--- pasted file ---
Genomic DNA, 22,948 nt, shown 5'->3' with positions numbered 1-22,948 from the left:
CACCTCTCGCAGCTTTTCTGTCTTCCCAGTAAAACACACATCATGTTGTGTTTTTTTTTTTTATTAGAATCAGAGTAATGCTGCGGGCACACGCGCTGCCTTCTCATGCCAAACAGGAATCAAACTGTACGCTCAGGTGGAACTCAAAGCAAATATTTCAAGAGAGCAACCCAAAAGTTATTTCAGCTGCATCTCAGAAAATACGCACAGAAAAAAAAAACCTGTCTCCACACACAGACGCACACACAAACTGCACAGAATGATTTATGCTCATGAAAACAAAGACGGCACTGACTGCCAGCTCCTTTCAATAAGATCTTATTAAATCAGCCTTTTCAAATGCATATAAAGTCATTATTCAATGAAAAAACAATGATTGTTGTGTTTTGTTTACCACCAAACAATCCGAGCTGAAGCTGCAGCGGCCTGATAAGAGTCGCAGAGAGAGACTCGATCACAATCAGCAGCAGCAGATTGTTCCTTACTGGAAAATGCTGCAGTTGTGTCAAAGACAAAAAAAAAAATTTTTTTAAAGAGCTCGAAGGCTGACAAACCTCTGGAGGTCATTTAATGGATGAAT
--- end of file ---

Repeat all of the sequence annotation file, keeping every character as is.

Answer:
Genomic DNA, 22,948 nt, shown 5'->3' with positions numbered 1-22,948 from the left:
CACCTCTCGCAGCTTTTCTGTCTTCCCAGTAAAACACACATCATGTTGTGTTTTTTTTTTTTATTAGAATCAGAGTAATGCTGCGGGCACACGCGCTGCCTTCTCATGCCAAACAGGAATCAAACTGTACGCTCAGGTGGAACTCAAAGCAAATATTTCAAGAGAGCAACCCAAAAGTTATTTCAGCTGCATCTCAGAAAATACGCACAGAAAAAAAAAACCTGTCTCCACACACAGACGCACACACAAACTGCACAGAATGATTTATGCTCATGAAAACAAAGACGGCACTGACTGCCAGCTCCTTTCAATAAGATCTTATTAAATCAGCCTTTTCAAATGCATATAAAGTCATTATTCAATGAAAAAACAATGATTGTTGTGTTTTGTTTACCACCAAACAATCCGAGCTGAAGCTGCAGCGGCCTGATAAGAGTCGCAGAGAGAGACTCGATCACAATCAGCAGCAGCAGATTGTTCCTTACTGGAAAATGCTGCAGTTGTGTCAAAGACAAAAAAAAAAATTTTTTTAAAGAGCTCGAAGGCTGACAAACCTCTGGAGGTCATTTAATGGATGAAT